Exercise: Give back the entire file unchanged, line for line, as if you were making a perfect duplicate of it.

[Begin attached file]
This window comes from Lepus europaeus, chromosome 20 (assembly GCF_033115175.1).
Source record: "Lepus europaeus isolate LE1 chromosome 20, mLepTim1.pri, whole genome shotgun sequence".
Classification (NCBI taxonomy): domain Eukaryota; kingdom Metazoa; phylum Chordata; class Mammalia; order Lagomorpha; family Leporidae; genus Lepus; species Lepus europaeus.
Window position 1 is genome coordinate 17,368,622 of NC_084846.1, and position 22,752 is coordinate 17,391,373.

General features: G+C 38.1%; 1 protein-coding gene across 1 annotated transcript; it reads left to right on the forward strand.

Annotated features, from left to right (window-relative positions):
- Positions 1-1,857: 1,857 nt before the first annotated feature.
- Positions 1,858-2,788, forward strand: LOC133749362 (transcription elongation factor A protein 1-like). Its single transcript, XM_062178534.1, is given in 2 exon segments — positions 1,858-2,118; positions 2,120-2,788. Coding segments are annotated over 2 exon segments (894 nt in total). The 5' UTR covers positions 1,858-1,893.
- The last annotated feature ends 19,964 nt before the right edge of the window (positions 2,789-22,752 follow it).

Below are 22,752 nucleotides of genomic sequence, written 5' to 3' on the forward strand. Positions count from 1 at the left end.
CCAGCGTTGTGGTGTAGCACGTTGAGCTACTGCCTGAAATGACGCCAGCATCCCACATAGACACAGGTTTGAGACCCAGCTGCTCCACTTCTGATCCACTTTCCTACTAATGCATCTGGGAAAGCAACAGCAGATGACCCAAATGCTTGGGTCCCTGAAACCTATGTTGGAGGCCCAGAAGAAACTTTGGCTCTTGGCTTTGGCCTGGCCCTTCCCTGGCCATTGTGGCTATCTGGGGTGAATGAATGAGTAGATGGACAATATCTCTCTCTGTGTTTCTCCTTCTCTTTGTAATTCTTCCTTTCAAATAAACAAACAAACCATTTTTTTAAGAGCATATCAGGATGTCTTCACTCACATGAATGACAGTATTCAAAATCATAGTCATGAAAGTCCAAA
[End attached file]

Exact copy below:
This window comes from Lepus europaeus, chromosome 20 (assembly GCF_033115175.1).
Source record: "Lepus europaeus isolate LE1 chromosome 20, mLepTim1.pri, whole genome shotgun sequence".
Classification (NCBI taxonomy): domain Eukaryota; kingdom Metazoa; phylum Chordata; class Mammalia; order Lagomorpha; family Leporidae; genus Lepus; species Lepus europaeus.
Window position 1 is genome coordinate 17,368,622 of NC_084846.1, and position 22,752 is coordinate 17,391,373.

General features: G+C 38.1%; 1 protein-coding gene across 1 annotated transcript; it reads left to right on the forward strand.

Annotated features, from left to right (window-relative positions):
- Positions 1-1,857: 1,857 nt before the first annotated feature.
- Positions 1,858-2,788, forward strand: LOC133749362 (transcription elongation factor A protein 1-like). Its single transcript, XM_062178534.1, is given in 2 exon segments — positions 1,858-2,118; positions 2,120-2,788. Coding segments are annotated over 2 exon segments (894 nt in total). The 5' UTR covers positions 1,858-1,893.
- The last annotated feature ends 19,964 nt before the right edge of the window (positions 2,789-22,752 follow it).

Below are 22,752 nucleotides of genomic sequence, written 5' to 3' on the forward strand. Positions count from 1 at the left end.
CCAGCGTTGTGGTGTAGCACGTTGAGCTACTGCCTGAAATGACGCCAGCATCCCACATAGACACAGGTTTGAGACCCAGCTGCTCCACTTCTGATCCACTTTCCTACTAATGCATCTGGGAAAGCAACAGCAGATGACCCAAATGCTTGGGTCCCTGAAACCTATGTTGGAGGCCCAGAAGAAACTTTGGCTCTTGGCTTTGGCCTGGCCCTTCCCTGGCCATTGTGGCTATCTGGGGTGAATGAATGAGTAGATGGACAATATCTCTCTCTGTGTTTCTCCTTCTCTTTGTAATTCTTCCTTTCAAATAAACAAACAAACCATTTTTTTAAGAGCATATCAGGATGTCTTCACTCACATGAATGACAGTATTCAAAATCATAGTCATGAAAGTCCAAA